O.C. High School Students Find Balance in Politics & Money | KCET
O.C. High School Students Find Balance in Politics & Money
Last week I had the pleasure of speaking to hundreds of high school students for a "Constitution Day" event in Orange County. My topic was the influence of money on political campaigns.
I made a few observations, which may or may not give us some insight into future members of the California electorate.
First, my perception is that this was a smart, engaged group who were disillusioned by the influence of money in politics. Some students voiced their feelings that contributions and expenditures are a form of legalized bribery; most agreed that people give campaign contributions and make independent expenditures to get something in return from a candidate.
Second -- again with the caveat that this is just based on my perception of the conversation -- many of the students seemed to believe that candidates and elected officials are amenable to the needs and interests and campaign donors and those who make independent expenditures on a candidate's behalf. It was, seemingly, assumed that elected officials would be in some way indebted to those giving them large sums, or spending large sums on their behalf.
In sum, the students appeared to take it as a given that people give and candidates receive with the understanding that this money is part of a type of business deal. Money is given and spent, and a favor is expected and granted in return.
Money May Talk
While many of the students agreed that money caused problems in the political and electoral processes, many also agreed that money helps candidates reach voters. Students voiced concerns that if the use of money in campaigns was too severely limited it would silence the ability of donors, candidates, or independent spenders to disseminate their messages.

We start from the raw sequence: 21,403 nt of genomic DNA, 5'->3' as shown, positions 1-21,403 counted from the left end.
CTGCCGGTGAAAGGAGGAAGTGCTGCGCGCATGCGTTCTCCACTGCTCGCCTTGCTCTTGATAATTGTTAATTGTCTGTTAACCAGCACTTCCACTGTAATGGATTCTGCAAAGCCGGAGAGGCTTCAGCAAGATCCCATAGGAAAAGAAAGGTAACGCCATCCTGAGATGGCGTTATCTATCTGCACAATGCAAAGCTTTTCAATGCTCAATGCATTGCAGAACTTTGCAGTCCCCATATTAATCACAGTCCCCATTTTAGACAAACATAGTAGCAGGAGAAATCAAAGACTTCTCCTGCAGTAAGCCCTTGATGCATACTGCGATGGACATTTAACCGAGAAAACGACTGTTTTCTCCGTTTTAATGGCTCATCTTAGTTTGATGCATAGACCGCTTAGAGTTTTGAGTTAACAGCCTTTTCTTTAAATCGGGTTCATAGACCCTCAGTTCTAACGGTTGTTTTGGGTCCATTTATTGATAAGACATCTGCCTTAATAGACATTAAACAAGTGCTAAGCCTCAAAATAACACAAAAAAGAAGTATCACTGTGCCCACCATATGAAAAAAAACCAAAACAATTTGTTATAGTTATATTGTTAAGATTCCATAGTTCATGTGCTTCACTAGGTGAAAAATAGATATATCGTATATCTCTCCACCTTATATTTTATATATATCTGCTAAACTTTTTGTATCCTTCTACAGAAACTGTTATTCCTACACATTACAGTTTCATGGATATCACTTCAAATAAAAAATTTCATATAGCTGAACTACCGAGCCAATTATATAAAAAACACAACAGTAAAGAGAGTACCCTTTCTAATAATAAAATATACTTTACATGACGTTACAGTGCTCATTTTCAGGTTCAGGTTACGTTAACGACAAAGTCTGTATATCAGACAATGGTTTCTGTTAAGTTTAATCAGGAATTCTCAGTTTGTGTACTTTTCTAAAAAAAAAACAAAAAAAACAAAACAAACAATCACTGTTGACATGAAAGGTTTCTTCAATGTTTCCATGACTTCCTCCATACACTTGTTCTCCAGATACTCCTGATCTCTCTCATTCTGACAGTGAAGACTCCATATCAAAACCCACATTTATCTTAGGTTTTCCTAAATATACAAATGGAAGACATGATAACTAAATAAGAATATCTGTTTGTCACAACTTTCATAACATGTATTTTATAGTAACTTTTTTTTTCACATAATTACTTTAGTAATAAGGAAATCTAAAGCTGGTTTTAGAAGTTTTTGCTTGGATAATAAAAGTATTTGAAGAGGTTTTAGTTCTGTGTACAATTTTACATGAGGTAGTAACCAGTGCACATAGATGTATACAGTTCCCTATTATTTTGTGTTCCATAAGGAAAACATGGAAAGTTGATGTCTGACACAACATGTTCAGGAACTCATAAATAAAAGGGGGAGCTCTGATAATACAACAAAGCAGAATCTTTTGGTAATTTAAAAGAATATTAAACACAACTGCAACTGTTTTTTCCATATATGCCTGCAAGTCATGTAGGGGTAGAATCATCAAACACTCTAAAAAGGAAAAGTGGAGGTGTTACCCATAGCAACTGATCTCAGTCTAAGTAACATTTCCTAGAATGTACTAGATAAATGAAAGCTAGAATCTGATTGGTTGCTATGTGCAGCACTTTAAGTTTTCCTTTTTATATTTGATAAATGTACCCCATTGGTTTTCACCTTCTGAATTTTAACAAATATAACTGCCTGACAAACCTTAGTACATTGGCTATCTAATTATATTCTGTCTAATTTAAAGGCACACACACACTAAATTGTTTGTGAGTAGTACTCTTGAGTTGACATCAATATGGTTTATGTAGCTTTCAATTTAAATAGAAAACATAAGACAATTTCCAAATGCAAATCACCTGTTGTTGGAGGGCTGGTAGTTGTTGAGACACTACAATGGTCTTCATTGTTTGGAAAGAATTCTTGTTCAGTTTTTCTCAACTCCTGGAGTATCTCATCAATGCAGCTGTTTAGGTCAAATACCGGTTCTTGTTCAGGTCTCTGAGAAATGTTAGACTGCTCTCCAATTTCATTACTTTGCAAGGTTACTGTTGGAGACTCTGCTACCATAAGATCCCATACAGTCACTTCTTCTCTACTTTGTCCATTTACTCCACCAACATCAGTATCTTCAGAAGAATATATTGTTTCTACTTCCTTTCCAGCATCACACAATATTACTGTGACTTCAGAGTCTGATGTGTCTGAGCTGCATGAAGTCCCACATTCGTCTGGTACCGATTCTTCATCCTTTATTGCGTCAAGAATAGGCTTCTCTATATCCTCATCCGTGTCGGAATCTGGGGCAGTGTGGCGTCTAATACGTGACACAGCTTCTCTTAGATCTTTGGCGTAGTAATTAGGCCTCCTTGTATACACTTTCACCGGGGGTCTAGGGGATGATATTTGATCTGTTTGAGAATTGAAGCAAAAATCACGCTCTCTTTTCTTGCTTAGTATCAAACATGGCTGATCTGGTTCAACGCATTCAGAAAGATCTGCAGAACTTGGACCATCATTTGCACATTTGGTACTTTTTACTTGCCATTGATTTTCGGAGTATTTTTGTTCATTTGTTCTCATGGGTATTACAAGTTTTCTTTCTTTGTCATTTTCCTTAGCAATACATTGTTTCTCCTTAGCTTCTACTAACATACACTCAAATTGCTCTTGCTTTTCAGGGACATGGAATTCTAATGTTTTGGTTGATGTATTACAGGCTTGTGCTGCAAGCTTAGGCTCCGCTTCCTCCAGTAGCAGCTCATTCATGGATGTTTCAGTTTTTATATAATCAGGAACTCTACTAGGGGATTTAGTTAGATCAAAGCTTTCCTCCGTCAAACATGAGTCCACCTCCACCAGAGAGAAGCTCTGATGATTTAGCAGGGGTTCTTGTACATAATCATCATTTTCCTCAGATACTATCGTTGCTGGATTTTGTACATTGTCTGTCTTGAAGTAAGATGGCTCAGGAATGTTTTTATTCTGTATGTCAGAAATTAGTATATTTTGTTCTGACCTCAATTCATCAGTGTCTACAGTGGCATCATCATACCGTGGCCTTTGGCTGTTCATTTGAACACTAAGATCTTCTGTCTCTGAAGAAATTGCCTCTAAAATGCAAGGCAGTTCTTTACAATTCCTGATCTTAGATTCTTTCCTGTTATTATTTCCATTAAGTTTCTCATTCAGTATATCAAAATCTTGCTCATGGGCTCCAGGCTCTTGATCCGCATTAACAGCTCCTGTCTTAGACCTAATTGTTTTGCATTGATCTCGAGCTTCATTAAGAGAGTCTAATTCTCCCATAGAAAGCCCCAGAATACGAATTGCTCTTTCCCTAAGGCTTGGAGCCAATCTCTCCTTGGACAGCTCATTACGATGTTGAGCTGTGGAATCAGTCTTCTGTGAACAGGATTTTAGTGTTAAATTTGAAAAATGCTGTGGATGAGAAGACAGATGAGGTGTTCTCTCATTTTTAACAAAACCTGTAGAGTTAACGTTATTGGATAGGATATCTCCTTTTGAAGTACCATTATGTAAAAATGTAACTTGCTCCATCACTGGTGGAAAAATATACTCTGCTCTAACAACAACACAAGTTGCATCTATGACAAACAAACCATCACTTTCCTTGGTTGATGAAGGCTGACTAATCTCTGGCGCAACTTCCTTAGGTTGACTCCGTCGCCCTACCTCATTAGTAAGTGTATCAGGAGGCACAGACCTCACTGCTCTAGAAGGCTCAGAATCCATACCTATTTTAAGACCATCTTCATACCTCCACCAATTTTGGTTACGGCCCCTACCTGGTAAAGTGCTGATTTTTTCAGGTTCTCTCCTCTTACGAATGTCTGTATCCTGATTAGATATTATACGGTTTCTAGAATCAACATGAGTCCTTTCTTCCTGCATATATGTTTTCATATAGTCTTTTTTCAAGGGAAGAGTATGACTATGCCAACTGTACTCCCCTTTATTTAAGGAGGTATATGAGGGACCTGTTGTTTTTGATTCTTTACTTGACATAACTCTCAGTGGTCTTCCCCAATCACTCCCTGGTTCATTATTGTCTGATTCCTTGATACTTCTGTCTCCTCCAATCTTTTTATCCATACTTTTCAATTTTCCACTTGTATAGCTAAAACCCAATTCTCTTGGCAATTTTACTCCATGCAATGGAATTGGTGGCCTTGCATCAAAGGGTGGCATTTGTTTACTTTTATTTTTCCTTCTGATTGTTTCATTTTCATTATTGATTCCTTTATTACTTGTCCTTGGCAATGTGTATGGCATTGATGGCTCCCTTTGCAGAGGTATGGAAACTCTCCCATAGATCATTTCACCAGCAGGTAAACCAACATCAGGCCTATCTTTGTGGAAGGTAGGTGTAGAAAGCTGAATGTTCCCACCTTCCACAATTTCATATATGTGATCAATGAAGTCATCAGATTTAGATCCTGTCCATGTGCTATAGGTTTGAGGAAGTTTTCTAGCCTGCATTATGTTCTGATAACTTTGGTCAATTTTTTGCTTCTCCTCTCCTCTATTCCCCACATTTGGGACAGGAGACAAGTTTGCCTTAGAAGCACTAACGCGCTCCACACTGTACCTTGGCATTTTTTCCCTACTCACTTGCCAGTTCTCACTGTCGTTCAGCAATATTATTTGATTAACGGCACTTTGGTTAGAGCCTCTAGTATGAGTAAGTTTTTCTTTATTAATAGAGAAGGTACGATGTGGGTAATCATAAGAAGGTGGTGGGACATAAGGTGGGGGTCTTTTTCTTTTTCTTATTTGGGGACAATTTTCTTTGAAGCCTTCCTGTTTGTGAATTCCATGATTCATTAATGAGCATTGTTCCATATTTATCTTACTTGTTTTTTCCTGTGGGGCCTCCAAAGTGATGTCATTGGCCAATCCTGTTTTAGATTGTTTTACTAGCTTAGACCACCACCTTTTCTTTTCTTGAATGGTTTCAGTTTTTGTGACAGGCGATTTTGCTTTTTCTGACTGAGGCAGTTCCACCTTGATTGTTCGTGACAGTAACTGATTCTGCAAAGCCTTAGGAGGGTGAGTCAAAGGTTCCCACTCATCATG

In essence the students hit upon the delicacy of the balance that must the struck when creating campaign finance regulations. On one hand, there are significant, compelling, and/or important governmental interests weighing in favor of restricting the use of money in political campaigns. On the other hand, money was and is still needed to help disseminate one's message.
There are no easy answers, but I am grateful for the thoughts and impressions that the students shared with me on this complex and important topic.
POT feels inviting to those who might feel most unwelcome at other pottery studios in Los Angeles — people of color, queer people and people who have never picked up clay or sat down at a wheel.
We must shore up both our compassion and our imagination to disrupt cycles of injustice that go on and on — the arts can help us do that.
As floods linger, keeping people from work, and orders to garment factories dry up amid a coronavirus slowdown, Bangladesh is struggling.
Technological flaws in the state's electronic laboratory system have led to an under-reporting of coronavirus cases in Los Angeles County for at least two weeks, health officials said today.
- 1 of 327
- next ›